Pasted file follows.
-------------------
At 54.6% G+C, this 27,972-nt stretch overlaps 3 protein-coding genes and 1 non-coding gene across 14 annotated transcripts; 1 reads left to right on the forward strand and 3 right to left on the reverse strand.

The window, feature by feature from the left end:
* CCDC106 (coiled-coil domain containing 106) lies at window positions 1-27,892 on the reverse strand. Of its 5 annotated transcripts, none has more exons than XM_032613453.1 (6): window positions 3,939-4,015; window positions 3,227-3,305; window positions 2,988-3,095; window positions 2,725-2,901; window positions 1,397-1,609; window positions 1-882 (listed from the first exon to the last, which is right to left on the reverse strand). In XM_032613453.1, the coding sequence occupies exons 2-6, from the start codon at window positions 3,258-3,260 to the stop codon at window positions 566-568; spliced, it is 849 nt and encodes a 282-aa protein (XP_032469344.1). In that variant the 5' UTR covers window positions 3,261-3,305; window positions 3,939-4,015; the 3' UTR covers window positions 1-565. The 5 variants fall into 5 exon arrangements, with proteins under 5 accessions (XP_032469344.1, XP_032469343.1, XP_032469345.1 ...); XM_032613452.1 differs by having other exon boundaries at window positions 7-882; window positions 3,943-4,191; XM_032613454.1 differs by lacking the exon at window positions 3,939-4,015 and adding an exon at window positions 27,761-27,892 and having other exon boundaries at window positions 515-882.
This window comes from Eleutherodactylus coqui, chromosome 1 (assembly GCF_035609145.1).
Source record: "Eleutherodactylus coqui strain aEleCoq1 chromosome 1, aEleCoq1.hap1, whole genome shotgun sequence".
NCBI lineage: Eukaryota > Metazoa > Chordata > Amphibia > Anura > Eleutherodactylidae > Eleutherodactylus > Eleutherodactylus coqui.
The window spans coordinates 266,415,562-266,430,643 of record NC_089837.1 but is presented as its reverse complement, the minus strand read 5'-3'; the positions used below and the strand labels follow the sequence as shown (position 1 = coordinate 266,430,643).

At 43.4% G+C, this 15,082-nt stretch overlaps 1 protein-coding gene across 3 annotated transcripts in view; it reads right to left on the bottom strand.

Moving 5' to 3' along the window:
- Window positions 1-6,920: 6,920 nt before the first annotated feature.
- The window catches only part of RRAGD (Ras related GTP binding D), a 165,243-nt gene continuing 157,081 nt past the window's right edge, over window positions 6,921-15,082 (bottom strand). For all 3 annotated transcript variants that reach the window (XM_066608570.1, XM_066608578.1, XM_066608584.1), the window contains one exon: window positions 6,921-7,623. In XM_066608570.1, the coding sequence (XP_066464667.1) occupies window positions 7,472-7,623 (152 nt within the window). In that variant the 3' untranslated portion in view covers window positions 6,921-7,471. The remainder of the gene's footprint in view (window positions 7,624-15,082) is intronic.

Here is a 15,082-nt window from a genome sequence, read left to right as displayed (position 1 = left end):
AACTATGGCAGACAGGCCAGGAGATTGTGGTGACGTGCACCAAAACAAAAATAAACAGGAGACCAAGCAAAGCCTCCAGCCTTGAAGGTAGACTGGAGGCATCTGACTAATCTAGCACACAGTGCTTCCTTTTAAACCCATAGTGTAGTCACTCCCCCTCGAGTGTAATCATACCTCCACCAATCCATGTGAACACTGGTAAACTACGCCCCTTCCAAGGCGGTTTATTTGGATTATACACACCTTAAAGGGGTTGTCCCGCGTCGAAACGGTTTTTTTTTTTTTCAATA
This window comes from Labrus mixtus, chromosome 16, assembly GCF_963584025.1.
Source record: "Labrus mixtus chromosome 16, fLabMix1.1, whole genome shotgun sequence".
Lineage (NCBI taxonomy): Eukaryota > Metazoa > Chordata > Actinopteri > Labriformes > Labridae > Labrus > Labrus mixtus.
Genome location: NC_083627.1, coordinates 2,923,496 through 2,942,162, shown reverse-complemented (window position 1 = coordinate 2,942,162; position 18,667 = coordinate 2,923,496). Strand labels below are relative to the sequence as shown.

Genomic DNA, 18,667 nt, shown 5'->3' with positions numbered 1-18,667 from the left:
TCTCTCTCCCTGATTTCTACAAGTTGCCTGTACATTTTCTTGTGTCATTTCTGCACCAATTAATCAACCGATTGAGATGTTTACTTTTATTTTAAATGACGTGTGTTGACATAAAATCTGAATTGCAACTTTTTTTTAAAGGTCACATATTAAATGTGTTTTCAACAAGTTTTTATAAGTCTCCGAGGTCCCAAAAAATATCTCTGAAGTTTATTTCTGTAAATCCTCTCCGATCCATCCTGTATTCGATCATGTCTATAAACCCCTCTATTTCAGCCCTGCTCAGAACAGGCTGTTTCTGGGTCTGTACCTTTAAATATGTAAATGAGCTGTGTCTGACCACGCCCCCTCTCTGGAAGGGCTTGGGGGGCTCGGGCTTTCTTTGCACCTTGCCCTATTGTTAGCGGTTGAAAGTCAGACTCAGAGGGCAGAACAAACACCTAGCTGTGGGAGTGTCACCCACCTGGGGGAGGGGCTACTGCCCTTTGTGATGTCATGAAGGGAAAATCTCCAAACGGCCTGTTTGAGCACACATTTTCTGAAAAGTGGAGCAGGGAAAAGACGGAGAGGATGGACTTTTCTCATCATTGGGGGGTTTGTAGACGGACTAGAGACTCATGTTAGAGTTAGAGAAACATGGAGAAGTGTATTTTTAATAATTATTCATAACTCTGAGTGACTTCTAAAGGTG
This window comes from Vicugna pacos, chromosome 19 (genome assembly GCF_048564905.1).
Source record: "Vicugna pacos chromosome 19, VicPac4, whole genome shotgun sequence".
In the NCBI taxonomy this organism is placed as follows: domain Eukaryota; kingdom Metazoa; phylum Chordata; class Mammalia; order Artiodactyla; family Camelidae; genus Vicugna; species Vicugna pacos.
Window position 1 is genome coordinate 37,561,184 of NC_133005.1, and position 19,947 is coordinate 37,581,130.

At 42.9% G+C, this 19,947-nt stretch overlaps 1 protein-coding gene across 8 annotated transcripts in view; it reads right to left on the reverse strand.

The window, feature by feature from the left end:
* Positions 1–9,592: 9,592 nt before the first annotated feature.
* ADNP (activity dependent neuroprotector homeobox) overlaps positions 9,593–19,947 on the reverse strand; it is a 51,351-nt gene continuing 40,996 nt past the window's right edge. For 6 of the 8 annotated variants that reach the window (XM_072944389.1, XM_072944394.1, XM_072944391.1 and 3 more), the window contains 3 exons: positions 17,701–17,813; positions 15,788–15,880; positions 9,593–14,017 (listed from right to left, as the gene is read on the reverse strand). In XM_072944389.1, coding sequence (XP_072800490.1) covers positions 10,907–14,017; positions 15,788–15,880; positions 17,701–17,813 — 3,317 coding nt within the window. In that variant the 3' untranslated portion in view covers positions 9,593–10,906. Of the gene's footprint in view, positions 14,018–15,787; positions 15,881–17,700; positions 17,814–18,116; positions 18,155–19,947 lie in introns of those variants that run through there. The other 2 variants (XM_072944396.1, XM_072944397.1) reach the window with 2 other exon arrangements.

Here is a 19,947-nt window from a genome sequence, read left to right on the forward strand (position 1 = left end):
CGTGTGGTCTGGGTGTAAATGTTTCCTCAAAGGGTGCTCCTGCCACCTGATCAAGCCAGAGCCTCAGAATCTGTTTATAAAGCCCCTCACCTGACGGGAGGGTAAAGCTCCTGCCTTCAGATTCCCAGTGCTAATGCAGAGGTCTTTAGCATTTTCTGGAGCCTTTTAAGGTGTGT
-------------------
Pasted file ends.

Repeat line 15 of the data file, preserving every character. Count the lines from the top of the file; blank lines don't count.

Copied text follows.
Source record: "Labrus mixtus chromosome 16, fLabMix1.1, whole genome shotgun sequence".